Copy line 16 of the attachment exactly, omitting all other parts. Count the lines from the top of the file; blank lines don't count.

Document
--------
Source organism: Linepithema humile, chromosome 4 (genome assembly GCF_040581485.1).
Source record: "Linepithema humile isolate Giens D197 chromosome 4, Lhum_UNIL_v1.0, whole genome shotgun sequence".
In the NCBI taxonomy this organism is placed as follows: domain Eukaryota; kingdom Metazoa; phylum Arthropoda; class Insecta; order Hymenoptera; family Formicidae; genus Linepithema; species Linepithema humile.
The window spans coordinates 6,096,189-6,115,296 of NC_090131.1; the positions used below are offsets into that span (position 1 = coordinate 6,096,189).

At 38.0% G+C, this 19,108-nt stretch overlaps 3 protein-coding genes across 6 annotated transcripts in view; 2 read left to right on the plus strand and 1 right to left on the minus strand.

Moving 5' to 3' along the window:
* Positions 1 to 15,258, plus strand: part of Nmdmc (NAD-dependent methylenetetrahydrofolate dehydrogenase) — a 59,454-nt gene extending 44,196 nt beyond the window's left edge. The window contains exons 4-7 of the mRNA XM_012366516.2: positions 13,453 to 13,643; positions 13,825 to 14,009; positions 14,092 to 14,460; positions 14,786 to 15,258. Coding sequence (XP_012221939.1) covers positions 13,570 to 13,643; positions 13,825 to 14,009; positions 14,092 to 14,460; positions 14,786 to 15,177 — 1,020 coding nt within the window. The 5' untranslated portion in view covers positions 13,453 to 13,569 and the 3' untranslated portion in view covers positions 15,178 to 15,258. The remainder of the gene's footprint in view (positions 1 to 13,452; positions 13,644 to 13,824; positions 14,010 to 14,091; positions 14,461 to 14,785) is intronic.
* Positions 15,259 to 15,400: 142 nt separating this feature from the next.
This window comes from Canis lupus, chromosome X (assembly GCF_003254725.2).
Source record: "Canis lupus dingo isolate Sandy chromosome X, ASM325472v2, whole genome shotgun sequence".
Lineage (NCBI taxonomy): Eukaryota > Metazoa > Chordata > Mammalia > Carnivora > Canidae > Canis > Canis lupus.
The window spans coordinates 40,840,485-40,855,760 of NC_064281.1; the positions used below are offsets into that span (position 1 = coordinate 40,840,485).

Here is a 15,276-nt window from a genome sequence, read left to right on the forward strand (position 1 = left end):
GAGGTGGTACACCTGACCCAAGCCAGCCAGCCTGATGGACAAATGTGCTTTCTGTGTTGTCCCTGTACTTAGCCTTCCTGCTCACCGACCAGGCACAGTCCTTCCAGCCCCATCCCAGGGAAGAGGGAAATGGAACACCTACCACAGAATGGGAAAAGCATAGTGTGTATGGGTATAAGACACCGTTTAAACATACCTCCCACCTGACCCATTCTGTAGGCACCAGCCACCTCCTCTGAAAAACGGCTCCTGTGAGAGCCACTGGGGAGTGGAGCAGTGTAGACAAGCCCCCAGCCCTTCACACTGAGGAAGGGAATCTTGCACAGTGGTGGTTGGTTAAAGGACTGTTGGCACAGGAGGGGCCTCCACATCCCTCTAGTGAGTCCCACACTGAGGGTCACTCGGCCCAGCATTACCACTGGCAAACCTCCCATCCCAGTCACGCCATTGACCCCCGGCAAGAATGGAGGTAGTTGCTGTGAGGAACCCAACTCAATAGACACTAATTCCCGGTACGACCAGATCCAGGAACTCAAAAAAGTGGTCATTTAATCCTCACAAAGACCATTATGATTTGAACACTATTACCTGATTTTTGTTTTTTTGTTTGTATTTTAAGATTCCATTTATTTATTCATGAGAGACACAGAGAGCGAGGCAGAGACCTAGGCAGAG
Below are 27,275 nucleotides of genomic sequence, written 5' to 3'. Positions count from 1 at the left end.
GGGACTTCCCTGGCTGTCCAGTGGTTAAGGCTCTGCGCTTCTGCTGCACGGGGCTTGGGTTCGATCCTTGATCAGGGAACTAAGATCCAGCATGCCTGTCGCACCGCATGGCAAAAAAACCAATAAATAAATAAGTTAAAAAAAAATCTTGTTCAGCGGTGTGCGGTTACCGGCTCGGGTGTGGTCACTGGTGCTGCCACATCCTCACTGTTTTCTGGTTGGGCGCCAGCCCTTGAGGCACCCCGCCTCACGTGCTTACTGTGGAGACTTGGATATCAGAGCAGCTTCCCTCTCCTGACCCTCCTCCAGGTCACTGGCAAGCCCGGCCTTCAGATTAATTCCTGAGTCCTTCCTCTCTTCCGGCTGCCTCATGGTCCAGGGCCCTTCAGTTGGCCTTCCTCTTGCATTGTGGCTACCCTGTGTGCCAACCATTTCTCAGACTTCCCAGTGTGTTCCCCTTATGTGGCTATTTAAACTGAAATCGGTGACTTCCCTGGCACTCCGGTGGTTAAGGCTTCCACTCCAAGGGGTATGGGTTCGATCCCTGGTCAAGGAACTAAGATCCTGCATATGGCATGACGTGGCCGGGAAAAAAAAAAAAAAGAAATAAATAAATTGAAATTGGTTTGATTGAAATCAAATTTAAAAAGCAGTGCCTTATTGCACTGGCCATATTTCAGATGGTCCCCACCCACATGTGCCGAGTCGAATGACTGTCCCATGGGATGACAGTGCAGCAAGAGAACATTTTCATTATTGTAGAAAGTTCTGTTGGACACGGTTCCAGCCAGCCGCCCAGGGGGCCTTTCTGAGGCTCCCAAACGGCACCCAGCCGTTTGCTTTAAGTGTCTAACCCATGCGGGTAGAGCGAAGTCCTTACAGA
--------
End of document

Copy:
GGGACTTCCCTGGCTGTCCAGTGGTTAAGGCTCTGCGCTTCTGCTGCACGGGGCTTGGGTTCGATCCTTGATCAGGGAACTAAGATCCAGCATGCCTGTCGCACCGCATGGCAAAAAAACCAATAAATAAATAAGTTAAAAAAAAATCTTGTTCAGCGGTGTGCGGTTACCGGCTCGGGTGTGGTCACTGGTGCTGCCACATCCTCACTGTTTTCTGGTTGGGCGCCAGCCCTTGAGGCACCCCGCCTCACGTGCTTACTGTGGAGACTTGGATATCAGAGCAGCTTCCCTCTCCTGACCCTCCTCCAGGTCACTGGCAAGCCCGGCCTTCAGATTAATTCCTGAGTCCTTCCTCTCTTCCGGCTGCCTCATGGTCCAGGGCCCTTCAGTTGGCCTTCCTCTTGCATTGTGGCTACCCTGTGTGCCAACCATTTCTCAGACTTCCCAGTGTGTTCCCCTTATGTGGCTATTTAAACTGAAATCGGTGACTTCCCTGGCACTCCGGTGGTTAAGGCTTCCACTCCAAGGGGTATGGGTTCGATCCCTGGTCAAGGAACTAAGATCCTGCATATGGCATGACGTGGCCGGGAAAAAAAAAAAAAAGAAATAAATAAATTGAAATTGGTTTGATTGAAATCAAATTTAAAAAGCAGTGCCTTATTGCACTGGCCATATTTCAGATGGTCCCCACCCACATGTGCCGAGTCGAATGACTGTCCCATGGGATGACAGTGCAGCAAGAGAACATTTTCATTATTGTAGAAAGTTCTGTTGGACACGGTTCCAGCCAGCCGCCCAGGGGGCCTTTCTGAGGCTCCCAAACGGCACCCAGCCGTTTGCTTTAAGTGTCTAACCCATGCGGGTAGAGCGAAGTCCTTACAGA